FOTE09 - Robert Moores: Google Apps - One year on


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Robert Moores' talk at ULCC's Future of Technology in Education conference on October 2nd, 2009

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  • Thanks Tim and Frank for inviting me to speak and for you for being prepared to listen
  • When I rashly accepted the invitation to speak today my first thought was – we have over 300 people from all ends of the spectrum of technology and education. When I’m standing there in front of them what is the single, burning question that is going to be be crashing around in their heads ? For the answer I took refuge in maslow’s hierarchy CLICK TO REVEAL SLIDE I decided that wasn’t a bad place to start from – keeps you sharp And to be fair, that’s not a bad way to summarise our experience – which is that Google Apps essentially does what it says on the lid - so we can spend our lunch break fixing some other problem instead !
  • As I’m presenting this for free we first have to view the sponsor’s ad … So this is the very basic context for our implementation: Leeds Met has been growing year on year since the nineties, In the 2008 – 09 academic year, we had over 30,000 students and 3,500 staff, on two locations – Leeds City Centre and our Headingley Campus.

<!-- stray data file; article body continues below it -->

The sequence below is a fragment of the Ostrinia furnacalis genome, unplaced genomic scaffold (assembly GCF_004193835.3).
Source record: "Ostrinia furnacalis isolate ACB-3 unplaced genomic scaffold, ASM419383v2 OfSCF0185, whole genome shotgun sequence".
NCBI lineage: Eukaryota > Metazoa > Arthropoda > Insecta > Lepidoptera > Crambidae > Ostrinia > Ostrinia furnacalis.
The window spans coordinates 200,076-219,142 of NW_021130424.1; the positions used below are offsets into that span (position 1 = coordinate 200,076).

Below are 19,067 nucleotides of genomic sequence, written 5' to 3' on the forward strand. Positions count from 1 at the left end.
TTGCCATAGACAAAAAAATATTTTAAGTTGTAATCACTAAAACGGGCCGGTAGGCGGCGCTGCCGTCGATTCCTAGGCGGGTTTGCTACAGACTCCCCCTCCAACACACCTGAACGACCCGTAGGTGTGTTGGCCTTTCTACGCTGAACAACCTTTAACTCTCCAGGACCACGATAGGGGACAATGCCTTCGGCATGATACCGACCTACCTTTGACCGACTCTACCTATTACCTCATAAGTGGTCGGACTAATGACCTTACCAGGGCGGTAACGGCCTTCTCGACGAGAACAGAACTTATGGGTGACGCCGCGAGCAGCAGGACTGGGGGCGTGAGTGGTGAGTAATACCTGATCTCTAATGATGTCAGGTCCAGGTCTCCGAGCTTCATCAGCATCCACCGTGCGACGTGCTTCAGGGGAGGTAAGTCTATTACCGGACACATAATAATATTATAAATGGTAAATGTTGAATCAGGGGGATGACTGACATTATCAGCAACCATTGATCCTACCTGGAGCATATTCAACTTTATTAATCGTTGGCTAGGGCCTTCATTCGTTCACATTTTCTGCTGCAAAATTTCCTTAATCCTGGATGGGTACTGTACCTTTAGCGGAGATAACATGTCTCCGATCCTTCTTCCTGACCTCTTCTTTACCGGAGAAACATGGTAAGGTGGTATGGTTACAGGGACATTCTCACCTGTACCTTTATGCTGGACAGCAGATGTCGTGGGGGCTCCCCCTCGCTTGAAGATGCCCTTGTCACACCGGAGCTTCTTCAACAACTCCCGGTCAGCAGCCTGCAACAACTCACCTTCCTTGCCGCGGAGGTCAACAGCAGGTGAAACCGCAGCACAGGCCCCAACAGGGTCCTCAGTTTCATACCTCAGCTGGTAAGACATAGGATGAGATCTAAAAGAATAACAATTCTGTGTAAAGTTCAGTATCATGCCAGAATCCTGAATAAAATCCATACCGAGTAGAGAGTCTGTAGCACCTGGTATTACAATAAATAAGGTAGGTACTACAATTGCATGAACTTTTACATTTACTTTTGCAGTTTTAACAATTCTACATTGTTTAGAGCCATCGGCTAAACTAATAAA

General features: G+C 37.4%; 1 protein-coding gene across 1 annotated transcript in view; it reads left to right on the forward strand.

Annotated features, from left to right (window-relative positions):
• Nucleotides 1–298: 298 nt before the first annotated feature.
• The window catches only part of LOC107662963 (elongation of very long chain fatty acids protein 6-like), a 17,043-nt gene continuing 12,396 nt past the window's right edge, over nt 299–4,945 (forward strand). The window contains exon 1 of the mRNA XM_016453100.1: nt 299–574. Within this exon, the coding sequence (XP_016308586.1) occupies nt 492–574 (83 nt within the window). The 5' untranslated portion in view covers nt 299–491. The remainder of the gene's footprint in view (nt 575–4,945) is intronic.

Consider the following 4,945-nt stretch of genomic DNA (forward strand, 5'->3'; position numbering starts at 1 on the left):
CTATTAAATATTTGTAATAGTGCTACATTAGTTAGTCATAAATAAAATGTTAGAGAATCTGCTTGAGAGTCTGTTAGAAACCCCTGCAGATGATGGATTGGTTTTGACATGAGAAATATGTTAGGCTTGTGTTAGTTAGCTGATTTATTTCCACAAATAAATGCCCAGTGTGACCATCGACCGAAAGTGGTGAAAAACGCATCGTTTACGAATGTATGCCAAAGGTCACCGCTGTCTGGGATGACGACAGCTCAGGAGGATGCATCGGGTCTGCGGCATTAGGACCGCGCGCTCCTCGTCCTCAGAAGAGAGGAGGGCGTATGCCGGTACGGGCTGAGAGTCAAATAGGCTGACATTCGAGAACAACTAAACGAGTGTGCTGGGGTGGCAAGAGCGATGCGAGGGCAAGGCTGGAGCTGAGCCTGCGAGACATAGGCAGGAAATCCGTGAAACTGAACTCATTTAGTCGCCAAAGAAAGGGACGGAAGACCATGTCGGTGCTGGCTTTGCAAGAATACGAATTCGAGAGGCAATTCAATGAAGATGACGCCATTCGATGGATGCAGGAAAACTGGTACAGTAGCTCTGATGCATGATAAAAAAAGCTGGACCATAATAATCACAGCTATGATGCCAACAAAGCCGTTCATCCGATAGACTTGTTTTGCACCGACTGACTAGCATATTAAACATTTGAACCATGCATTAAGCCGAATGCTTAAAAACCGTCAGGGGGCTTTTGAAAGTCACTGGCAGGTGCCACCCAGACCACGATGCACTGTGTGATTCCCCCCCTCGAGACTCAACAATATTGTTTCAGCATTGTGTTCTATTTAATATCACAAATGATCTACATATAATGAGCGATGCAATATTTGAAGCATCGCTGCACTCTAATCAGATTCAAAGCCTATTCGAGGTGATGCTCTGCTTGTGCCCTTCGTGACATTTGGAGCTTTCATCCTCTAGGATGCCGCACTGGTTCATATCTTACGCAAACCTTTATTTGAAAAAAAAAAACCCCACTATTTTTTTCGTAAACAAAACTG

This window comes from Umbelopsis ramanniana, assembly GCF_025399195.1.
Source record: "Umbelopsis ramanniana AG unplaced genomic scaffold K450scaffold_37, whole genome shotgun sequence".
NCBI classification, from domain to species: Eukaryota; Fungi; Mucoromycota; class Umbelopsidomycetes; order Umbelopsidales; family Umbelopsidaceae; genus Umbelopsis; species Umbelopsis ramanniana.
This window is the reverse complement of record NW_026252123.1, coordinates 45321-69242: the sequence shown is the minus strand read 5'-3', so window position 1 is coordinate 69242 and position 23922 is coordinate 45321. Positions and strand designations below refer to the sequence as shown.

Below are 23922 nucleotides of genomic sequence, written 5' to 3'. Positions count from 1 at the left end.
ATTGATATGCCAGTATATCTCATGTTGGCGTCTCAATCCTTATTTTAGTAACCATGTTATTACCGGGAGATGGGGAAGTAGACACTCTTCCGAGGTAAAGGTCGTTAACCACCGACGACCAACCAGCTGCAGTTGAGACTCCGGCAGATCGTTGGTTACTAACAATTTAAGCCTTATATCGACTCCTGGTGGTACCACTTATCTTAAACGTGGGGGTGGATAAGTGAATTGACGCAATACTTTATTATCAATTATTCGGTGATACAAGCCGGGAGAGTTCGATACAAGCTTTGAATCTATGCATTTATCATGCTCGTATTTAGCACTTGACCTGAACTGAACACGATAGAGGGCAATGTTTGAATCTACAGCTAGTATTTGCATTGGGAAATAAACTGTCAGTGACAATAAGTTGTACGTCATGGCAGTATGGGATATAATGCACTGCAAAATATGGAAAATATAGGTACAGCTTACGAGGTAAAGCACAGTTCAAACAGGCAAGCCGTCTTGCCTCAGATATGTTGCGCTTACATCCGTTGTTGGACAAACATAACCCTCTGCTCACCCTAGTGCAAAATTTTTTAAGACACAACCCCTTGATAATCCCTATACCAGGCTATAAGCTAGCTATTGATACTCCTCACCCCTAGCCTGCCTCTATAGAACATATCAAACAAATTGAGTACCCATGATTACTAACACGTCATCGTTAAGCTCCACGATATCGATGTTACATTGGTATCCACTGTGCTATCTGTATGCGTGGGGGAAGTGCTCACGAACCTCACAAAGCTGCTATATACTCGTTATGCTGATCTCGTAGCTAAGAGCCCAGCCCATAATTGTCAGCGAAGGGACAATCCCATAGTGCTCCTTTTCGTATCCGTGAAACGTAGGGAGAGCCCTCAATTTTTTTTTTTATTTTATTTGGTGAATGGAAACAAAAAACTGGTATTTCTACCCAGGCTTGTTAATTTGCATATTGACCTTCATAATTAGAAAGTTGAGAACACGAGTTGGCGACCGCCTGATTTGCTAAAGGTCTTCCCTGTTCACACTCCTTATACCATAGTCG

• Why did we implement Google Apps? – To improve the Student Experience. In July 2007 it was apparent that the student email system at Leeds Met was not meeting the needs of the students, as it was originally designed at a time when few students had email or even internet connectivity. The original email system was considered to be the core of the University’s communication strategy between the itself and the students, an important medium that allowed both academic and administrative staff to communicate directly with students quickly and easily. With a small amount of disk space allowed per user, many of the students were using external third party systems, which allowed the student gigabytes of storage, and also calendars, task lists, and online office applications. Many students were avoiding using the University email account as their main or primary email account, as they knew it would be deleted when they left the institution. Many of these students did not configure their University email accounts to forward to their primary email account and as a result, many messages from the University were not getting through, or if they were accessed, the messages were often not read in a timely manner. We realised that students had an ever growing demand for disk space, fuelled by the use of digital photographs, digital video, online and digital resources and electronic submission of assignments. We also had a desire to maintain a long-term relationship with the students, and to encourage them to maintain the relationship with Leeds Met – an email address for life could help with this. As a starting point, we looked at providing a fit for purpose student email system. This would require at least one Gigabyte of storage space, and would need to be easy to use, accessible from any location or PC, and be available 24x7x365. Our initial costings for an in-house system to do this came out at approximately one million pounds over four years, then the refresh cycle costs would kick in. In today’s (or any day’s) economic climate, this did not make sense – but the status quo could not continue. So we had all the good things in place – except a winnable business case in the light of other priorities for finance … when along came the silver bullet in the shape of Sam Peters from Google.